IF YOU'VE followed the series of editorials that have appeared in this space on the theme of "Getting There," you may be thinking along about this time that there should be a companion series called "Not Getting There." A large part of it would be devoted to trucks.
On Friday the driver of a tractor-trailer lost control of his vehicle on the Capital Beltway and was killed in the crash that ensued. For those who were caught in the traffic jam and didn't read the paper Saturday, we repeat a little of reporter John F. Harris' account, which sounds somewhat like a description of Memorial Day at Indianapolis:
"Matt Whalen of Bethesda, said . . . his was the first of six vehicles to be struck by the truck. . . . Whalen said he was driving two lanes in from the median when he saw the truck overtaking him in the lane to his left. He said the truck crossed into his lane and hit his vehicle, smashing the trunk of his sedan all the way into the back seat. . . .
"After striking Whalen's car, witnesses said, the truck struck a red Datsun carrying three passengers, slipping the car into the air to clip another while airborne before skidding further down the highway. . . . '(The truck) slingshotted the car right on its roof,' said Ricky Shevits of Manassas, whose vehicle was also struck by the speeding truck. "The car went speeding right past me on its roof."
A Virginia state trooper said later: "It's safe to say . . . there were defective brakes" on the truck, although that's a question subject to further investigation. It might be defective brakes in one accident, defective tires in another, excessive speed in a third as the list of thrills, spills and deaths grows on the circumferential highway that many thousands of us travel every day with mounting trepidation.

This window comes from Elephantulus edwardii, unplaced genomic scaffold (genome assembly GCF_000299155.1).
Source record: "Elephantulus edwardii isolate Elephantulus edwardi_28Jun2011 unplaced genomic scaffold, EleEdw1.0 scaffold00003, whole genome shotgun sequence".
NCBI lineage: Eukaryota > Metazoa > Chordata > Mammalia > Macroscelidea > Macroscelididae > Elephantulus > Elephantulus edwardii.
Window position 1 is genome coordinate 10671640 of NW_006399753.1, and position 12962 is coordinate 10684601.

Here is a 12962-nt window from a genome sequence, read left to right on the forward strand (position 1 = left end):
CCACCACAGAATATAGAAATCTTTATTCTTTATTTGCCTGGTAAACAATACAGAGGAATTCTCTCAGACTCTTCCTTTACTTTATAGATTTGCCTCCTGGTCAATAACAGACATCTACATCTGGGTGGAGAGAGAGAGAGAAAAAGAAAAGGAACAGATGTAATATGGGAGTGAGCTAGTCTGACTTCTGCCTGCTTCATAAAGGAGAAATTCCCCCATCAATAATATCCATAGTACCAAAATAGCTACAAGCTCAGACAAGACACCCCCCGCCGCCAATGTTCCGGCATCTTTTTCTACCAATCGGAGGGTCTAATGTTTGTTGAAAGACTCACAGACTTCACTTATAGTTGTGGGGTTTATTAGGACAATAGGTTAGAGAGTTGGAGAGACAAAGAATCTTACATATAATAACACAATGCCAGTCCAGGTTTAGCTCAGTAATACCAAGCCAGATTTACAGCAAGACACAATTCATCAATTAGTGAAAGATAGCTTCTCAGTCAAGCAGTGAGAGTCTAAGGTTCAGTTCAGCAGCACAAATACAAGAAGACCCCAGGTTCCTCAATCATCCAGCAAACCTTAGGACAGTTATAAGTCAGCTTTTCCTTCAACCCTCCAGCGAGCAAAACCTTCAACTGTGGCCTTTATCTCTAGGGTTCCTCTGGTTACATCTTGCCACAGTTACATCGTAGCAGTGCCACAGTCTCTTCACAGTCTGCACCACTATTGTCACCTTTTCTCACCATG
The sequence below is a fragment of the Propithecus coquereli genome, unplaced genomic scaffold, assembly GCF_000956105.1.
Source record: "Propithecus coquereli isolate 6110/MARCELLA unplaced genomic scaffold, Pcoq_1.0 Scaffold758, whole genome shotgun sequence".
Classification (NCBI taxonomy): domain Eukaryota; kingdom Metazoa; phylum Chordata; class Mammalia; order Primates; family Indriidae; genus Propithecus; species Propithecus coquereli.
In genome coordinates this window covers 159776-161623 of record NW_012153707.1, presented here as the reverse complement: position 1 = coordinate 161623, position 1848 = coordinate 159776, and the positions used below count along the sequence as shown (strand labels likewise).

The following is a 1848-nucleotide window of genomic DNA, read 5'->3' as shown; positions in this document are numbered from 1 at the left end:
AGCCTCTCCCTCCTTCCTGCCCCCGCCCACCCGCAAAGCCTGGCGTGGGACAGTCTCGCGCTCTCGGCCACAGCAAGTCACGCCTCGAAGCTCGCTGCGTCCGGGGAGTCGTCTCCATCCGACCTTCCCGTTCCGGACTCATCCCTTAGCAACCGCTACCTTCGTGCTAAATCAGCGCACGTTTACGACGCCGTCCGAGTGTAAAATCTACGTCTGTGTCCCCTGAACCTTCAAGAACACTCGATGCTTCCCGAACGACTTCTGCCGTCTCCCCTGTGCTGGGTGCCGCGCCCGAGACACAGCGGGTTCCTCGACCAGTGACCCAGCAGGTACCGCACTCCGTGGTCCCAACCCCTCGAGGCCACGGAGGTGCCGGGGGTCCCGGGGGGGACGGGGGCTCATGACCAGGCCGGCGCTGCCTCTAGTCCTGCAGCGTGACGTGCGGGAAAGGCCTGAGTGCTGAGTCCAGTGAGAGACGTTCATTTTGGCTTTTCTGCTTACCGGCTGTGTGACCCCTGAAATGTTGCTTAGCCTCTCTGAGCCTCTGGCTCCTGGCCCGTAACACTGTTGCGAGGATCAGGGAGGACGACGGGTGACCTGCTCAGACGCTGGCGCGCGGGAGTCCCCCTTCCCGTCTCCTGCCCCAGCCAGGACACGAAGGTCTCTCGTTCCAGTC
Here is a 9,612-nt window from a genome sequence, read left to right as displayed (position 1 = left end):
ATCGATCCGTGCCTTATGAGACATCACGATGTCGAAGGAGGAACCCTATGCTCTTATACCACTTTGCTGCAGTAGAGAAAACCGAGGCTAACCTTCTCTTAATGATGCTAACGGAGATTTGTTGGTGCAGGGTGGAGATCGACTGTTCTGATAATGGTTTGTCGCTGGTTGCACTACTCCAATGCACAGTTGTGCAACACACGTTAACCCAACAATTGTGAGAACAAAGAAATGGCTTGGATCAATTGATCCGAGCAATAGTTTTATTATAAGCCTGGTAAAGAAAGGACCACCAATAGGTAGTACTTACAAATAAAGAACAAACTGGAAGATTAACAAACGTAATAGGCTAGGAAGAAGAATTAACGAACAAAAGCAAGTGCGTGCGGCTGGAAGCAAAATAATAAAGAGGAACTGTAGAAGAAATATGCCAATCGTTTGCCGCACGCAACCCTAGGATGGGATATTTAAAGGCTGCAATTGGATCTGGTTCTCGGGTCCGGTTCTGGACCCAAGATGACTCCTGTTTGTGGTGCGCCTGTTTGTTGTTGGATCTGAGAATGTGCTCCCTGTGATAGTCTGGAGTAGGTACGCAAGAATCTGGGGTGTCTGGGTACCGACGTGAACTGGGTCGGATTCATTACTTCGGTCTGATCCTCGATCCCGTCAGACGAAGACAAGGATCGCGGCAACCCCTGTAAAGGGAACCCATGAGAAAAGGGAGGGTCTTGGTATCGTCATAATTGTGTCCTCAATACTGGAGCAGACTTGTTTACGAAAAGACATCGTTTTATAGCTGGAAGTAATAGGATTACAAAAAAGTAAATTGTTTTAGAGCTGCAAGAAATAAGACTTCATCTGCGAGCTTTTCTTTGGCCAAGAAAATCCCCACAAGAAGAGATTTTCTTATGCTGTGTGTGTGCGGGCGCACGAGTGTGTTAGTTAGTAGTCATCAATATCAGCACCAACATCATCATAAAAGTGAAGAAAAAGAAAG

There's a dangerous game being played out there, in which a drivers' network of CB radios relays the word that the coast is clear of police radar, and the inside lanes fill up with cars and trucks going as much as 20 or 30 miles over the speed limit. The cars are bad enough, but when something goes wrong with a fast-moving tractor- trailer, there is real trouble.
John F. Herrity, chairman of the Fairfax County Board of Supervisors, says it may be necessary to restrict trucks to 40 miles per hour and forbid them to pass other vehicles. It's time at least to start thinking in such terms. There would be howls from the trucking industry that such a slowdown would cost consumers a fortune. It would also cost a lot to perform adequate mandatory inspections on these behemoths of the road, but it needs to be done, because the cost of what's happening on the Beltway now is definitely too great.